MARTIN: The fact is the fact -- there's nothing, but the fact is this. The president has spoken. You're not listening to what he's saying. He said the people in Alabama will decide and that he's backed away. And frankly, that's what the people in America want, is not Al Franken, the people that are hypocrites. They want -- last night on this panel, we had people admit, an ethics committee hearing an investigation is where complaint goes to die. Everybody knows that in D.C.

STEWART: But here's the thing. We have the picture of Al Franken, yes. And -- but we also have the audio of President Trump on the "Access Hollywood" tape bragging about groping women --

MARTIN: You're talking about Roy Moore. You've condemned Roy Moore. Now, you're condemning -- you're going to that one. Which one is --

STEWART: No, I'm talking about the president. He's condemning Al Franken. He is the one that -- MARTIN: No, Roy Moore is the question. The question is why should

Roy Moore be condemned by the president when nothing -- when no one has proven -- all that's been said is allegations, 40 years old against the man that's new.


SELLERS: If I may -- I think that if we want to look at the words -- first of all, I was the one last night that sat beside you and said that Al Franken should resign. And said that ethics committee is where complaints go to die.

MARTIN: Yes, good job, you were right.

SELLERS: That is a fact. I was also the same person who said that Roy Moore doesn't deserve to the United States Senate.

MARTIN: You're wrong.

SELLERS: And Donald Trump does not deserve to be president of the United States based upon these accusations. The fact is, I mean, you can spin and twist and pretzel yourself into any position you want to do that. However, the president of the United States say they're not getting an STD in the 1960s and '70s was his Vietnam. He is the same person who walked into dressing rooms with 15-year-old girls during the --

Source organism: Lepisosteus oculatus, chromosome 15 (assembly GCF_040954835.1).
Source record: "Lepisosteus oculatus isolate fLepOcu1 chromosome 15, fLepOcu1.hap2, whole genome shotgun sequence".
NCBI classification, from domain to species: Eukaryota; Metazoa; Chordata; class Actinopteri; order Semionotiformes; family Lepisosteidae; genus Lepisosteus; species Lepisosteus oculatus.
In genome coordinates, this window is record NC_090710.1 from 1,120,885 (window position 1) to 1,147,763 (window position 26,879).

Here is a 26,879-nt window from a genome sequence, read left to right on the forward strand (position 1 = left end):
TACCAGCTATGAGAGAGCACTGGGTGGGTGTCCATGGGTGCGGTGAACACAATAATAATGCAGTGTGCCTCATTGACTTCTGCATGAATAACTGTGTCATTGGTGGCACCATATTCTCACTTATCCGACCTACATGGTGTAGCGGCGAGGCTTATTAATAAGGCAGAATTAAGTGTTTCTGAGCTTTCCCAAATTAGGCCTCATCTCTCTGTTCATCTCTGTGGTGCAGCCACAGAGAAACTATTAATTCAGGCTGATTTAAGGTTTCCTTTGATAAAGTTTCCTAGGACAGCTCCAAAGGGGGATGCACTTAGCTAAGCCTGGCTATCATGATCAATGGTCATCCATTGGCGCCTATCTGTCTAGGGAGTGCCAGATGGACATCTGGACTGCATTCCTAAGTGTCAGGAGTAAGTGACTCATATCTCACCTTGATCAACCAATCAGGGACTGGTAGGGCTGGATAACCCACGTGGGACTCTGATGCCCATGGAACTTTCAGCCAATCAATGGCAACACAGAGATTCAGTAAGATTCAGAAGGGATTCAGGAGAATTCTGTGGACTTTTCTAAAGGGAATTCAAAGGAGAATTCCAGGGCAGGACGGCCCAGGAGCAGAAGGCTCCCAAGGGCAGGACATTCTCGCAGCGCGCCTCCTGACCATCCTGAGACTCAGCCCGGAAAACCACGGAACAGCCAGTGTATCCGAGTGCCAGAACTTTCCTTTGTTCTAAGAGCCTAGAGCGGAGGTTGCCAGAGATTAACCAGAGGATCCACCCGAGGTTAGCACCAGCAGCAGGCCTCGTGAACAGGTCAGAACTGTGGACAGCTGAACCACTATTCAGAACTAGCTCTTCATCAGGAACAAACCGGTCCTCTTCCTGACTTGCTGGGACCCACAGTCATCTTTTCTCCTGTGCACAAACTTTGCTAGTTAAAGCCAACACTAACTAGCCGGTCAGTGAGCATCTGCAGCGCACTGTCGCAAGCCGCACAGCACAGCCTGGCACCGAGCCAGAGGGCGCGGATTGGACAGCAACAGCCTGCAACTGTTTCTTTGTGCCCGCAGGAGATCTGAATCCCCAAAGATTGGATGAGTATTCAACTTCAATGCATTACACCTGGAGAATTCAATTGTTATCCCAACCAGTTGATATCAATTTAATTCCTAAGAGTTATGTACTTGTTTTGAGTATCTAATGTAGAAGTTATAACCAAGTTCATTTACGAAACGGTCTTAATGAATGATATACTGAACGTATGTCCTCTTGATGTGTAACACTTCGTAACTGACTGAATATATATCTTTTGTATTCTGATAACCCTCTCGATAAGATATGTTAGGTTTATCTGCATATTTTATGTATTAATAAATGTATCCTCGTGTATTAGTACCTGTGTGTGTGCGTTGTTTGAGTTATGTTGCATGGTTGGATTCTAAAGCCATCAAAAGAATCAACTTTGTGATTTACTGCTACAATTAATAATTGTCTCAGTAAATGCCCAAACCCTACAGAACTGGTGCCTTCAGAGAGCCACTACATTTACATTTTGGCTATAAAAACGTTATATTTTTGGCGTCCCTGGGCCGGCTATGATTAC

MARTIN: We're talking about Roy Moore.

SELLERS: I'm not done talking. I'm not done talking.

MARTIN: We're talking about Roy Moore.

SELLERS: I'm not done talking yet. He's also someone who got on a bus and said that he kisses women when they choose not to be kissed and he grabs women by their pussies. His quote, not mine.

And so, while we're talking about someone who was president of the United States, I think you have to feed people equally out of the same spoon. And so with that being said, Roy Moore is a predator amongst young girls.

MARTIN: How do you know that?

SELLERS: Because 14 young people has said that. Fourteen -- how many women --

BERMAN: We're up to nine, nine to 14.


MARTIN: But you're a lawyer, you're a lawyer. You know you can't say that you know something based on anything.

SELLERS: But my only point to you is with that, I believe the woman who spoke out against Al Franken, not just the picture. Democrats around the country are saying maybe his hands didn't touch, maybe the photographer -- maybe she was passed out. Regardless of that, even if I give Al Franken the benefit of the doubt and said it was a bad joke, there's still a woman who I believe who said that he forcefully kissed her when she did not want to be kissed. That is enough for me to say that he should resign.

MARTIN: But this --

SELLERS: I'm not done talking. One moment.


SELLERS: It maybe, it maybe.


[21:30:00] SELLERS: My only point is that if I believe this --

MARTIN: You haven't answered the question yet.

SELLERS: I believe this -- if I believe this woman, if I believe this woman, I should also believe the same women who were against Roy Moore. I should also believe the same women who are against Donald Trump. And the fact that you cannot see that this is not a partisan issue is an indictment on you, not me.